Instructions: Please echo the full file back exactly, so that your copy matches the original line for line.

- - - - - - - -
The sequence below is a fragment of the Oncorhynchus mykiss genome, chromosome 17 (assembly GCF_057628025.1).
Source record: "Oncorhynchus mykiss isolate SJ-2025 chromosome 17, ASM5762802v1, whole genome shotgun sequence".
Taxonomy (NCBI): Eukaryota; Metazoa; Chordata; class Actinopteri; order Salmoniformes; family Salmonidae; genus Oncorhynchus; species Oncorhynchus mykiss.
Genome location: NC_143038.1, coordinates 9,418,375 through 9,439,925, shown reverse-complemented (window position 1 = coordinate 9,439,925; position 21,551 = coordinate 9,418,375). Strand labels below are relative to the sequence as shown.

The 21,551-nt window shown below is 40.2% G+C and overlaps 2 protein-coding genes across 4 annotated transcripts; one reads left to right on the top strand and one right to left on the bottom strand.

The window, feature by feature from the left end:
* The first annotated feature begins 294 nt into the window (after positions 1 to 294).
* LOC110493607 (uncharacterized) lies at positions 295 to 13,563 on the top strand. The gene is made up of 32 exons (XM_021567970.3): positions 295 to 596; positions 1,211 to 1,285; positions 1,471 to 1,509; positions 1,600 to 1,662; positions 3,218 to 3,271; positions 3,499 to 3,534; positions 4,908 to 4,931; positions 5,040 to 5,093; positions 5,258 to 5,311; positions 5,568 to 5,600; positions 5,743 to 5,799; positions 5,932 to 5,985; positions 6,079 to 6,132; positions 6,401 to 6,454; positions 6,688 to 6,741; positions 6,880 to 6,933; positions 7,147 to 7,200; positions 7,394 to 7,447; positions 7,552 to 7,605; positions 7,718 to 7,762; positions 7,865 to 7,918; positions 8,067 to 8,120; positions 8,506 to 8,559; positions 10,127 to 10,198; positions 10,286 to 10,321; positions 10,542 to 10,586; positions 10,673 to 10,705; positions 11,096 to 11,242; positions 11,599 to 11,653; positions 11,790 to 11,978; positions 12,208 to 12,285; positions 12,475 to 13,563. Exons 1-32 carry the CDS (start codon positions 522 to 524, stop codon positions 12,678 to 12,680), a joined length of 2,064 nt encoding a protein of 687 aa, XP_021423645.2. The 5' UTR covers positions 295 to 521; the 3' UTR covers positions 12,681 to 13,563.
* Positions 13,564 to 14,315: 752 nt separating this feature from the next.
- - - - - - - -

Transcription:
The sequence below is a fragment of the Oncorhynchus mykiss genome, chromosome 17 (assembly GCF_057628025.1).
Source record: "Oncorhynchus mykiss isolate SJ-2025 chromosome 17, ASM5762802v1, whole genome shotgun sequence".
Taxonomy (NCBI): Eukaryota; Metazoa; Chordata; class Actinopteri; order Salmoniformes; family Salmonidae; genus Oncorhynchus; species Oncorhynchus mykiss.
Genome location: NC_143038.1, coordinates 9,418,375 through 9,439,925, shown reverse-complemented (window position 1 = coordinate 9,439,925; position 21,551 = coordinate 9,418,375). Strand labels below are relative to the sequence as shown.

The 21,551-nt window shown below is 40.2% G+C and overlaps 2 protein-coding genes across 4 annotated transcripts; one reads left to right on the top strand and one right to left on the bottom strand.

The window, feature by feature from the left end:
* The first annotated feature begins 294 nt into the window (after positions 1 to 294).
* LOC110493607 (uncharacterized) lies at positions 295 to 13,563 on the top strand. The gene is made up of 32 exons (XM_021567970.3): positions 295 to 596; positions 1,211 to 1,285; positions 1,471 to 1,509; positions 1,600 to 1,662; positions 3,218 to 3,271; positions 3,499 to 3,534; positions 4,908 to 4,931; positions 5,040 to 5,093; positions 5,258 to 5,311; positions 5,568 to 5,600; positions 5,743 to 5,799; positions 5,932 to 5,985; positions 6,079 to 6,132; positions 6,401 to 6,454; positions 6,688 to 6,741; positions 6,880 to 6,933; positions 7,147 to 7,200; positions 7,394 to 7,447; positions 7,552 to 7,605; positions 7,718 to 7,762; positions 7,865 to 7,918; positions 8,067 to 8,120; positions 8,506 to 8,559; positions 10,127 to 10,198; positions 10,286 to 10,321; positions 10,542 to 10,586; positions 10,673 to 10,705; positions 11,096 to 11,242; positions 11,599 to 11,653; positions 11,790 to 11,978; positions 12,208 to 12,285; positions 12,475 to 13,563. Exons 1-32 carry the CDS (start codon positions 522 to 524, stop codon positions 12,678 to 12,680), a joined length of 2,064 nt encoding a protein of 687 aa, XP_021423645.2. The 5' UTR covers positions 295 to 521; the 3' UTR covers positions 12,681 to 13,563.
* Positions 13,564 to 14,315: 752 nt separating this feature from the next.